And we learn ?to put our money where our mouth is.? We find ways to give our abundance to help the poverty of others. St. Paul tells us not to give voluntarily to the point that we ourselves will be in such poverty that we will need the help of others, but if we have abundance, when we love, we will want to share.
Americans living in the United States have often had little experience of poverty and suffering. They often find it hard to believe that others could need desperately the amounts they spend having ?fun.? Yet even in the United States, there is growing poverty. In addition to the poor and the homeless, philanthropic institutions both within and outside the Church, seminaries, monasteries, and other such places find themselves struggling to survive. Those in this country who have given their whole lives to the service of God and His people?in organizations such as the International Orthodox Christian Charities (IOCC), or as missionaries, and even as monks and nuns?often know that the money to pay for groceries for the week is not in the bank and also know others with families who have not had such money for an even longer period. They often do not have enough to share themselves, yet often they have the incentive to find ways of helping in spite of that.
How difficult it can be at times for such people to listen to the conversation of well-meaning visitors who exclaim over the good work these people are doing and shower them with compliments. Often, then, such people will hand them a ?generous? gift of ten dollars, while talking about their latest vacation trip to an exotic place or the expensive clothes they just couldn?t resist buying. They seem to believe that they ?need? all these things. And truly, there are times when something seemingly frivolous is life-giving therapy for an ailing person. Yet the money saved by giving up even just one vacation trip one year and doing instead some activities with family and friends at home could save the lives of several children both here and abroad. Or it can give parents the tools and training they need to work to support themselves and their families. Or it can enable organizations to survive and grow so that their members will continue to pray and work for others without further compensation.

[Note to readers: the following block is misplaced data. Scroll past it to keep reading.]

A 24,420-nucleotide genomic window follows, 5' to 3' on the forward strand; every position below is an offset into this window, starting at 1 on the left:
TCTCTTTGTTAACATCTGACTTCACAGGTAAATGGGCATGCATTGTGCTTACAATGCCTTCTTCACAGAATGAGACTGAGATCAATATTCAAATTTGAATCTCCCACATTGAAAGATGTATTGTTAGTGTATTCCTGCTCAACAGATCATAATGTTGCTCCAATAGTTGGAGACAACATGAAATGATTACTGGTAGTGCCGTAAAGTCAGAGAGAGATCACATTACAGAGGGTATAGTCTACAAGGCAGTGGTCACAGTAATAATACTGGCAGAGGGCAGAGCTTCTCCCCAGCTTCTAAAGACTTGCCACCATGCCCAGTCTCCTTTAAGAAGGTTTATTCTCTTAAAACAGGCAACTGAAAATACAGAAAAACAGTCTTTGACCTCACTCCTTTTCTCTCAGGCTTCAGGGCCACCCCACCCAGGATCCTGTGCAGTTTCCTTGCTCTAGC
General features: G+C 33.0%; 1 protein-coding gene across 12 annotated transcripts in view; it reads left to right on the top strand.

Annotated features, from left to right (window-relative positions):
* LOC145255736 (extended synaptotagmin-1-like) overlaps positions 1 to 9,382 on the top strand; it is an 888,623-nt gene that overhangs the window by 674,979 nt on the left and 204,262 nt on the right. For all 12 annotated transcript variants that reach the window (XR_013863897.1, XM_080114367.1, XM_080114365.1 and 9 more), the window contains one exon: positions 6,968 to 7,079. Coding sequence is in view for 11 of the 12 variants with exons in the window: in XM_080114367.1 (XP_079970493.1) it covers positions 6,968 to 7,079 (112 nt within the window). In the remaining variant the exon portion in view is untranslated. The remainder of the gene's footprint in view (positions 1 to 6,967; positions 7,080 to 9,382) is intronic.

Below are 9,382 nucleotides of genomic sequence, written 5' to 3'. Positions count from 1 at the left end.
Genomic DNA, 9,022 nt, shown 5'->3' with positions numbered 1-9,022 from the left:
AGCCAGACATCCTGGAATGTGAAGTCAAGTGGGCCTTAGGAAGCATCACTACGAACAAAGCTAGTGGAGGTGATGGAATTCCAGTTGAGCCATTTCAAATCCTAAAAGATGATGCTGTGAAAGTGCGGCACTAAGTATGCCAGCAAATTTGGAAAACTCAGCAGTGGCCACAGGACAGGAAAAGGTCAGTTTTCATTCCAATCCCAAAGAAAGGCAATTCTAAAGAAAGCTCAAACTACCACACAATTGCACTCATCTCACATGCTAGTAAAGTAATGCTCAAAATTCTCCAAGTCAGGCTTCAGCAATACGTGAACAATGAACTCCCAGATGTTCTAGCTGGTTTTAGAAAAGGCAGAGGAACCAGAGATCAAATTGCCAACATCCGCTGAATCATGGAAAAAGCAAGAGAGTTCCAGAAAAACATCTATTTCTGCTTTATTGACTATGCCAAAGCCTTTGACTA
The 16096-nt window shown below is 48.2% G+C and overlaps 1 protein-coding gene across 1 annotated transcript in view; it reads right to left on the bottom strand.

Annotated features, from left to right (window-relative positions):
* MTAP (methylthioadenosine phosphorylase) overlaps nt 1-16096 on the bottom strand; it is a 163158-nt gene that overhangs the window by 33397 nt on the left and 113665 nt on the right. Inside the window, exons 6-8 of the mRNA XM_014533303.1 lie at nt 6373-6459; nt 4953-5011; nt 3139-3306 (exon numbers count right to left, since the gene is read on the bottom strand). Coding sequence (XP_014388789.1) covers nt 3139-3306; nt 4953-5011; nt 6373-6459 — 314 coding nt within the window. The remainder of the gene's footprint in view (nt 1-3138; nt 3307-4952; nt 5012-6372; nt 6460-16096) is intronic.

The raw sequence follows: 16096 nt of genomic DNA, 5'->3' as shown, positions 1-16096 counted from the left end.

Let us pray that God will give us the grace to learn to love one another in deed as well as in word and intention, for then and only then will we truly come to share in the life of Him who is known most truly as the Lover of Mankind, the greatest of philanthropists.
Mother Raphaela is abbess of Holy Myrrhbearers Monastery in Otego, New York. Drawing on her experience inside and outside monastic life, her practical wisdom crosses the boundaries of the monastic community and is valuable to anyone trying to walk a Christian path. Her two books, Growing in Christ and Living in Christ, are available from St. Vladimir’s Seminary Press.
This article was originally written in 1996 for the International Orthodox Christian Charities (IOCC) program book. It was published as Chapter 9 of Mother Raphaela?s book Growing in Christ (St. Vladimir?s Seminary Press, Crestwood NY, 2003), pages 61 ? 64. Reprinted with permission.